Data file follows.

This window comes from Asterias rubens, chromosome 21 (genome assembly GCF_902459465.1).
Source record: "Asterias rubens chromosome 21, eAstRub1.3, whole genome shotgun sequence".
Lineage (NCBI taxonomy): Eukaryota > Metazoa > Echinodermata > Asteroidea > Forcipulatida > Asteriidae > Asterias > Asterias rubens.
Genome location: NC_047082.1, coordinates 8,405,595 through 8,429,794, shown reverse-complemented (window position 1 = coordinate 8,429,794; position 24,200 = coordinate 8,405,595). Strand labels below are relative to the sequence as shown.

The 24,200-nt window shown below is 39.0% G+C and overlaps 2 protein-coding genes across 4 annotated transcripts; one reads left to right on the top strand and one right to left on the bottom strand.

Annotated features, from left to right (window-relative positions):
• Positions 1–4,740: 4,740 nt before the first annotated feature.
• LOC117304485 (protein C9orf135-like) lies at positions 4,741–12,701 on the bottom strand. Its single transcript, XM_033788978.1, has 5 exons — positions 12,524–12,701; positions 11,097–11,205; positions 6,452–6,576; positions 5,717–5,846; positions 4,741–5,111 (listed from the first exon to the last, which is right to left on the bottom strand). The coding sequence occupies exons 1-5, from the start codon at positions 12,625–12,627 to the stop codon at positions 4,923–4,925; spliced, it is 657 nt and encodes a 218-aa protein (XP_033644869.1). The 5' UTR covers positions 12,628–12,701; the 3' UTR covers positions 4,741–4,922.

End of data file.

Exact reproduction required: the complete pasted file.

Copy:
This window comes from Asterias rubens, chromosome 21 (genome assembly GCF_902459465.1).
Source record: "Asterias rubens chromosome 21, eAstRub1.3, whole genome shotgun sequence".
Lineage (NCBI taxonomy): Eukaryota > Metazoa > Echinodermata > Asteroidea > Forcipulatida > Asteriidae > Asterias > Asterias rubens.
Genome location: NC_047082.1, coordinates 8,405,595 through 8,429,794, shown reverse-complemented (window position 1 = coordinate 8,429,794; position 24,200 = coordinate 8,405,595). Strand labels below are relative to the sequence as shown.

The 24,200-nt window shown below is 39.0% G+C and overlaps 2 protein-coding genes across 4 annotated transcripts; one reads left to right on the top strand and one right to left on the bottom strand.

Annotated features, from left to right (window-relative positions):
• Positions 1–4,740: 4,740 nt before the first annotated feature.
• LOC117304485 (protein C9orf135-like) lies at positions 4,741–12,701 on the bottom strand. Its single transcript, XM_033788978.1, has 5 exons — positions 12,524–12,701; positions 11,097–11,205; positions 6,452–6,576; positions 5,717–5,846; positions 4,741–5,111 (listed from the first exon to the last, which is right to left on the bottom strand). The coding sequence occupies exons 1-5, from the start codon at positions 12,625–12,627 to the stop codon at positions 4,923–4,925; spliced, it is 657 nt and encodes a 218-aa protein (XP_033644869.1). The 5' UTR covers positions 12,628–12,701; the 3' UTR covers positions 4,741–4,922.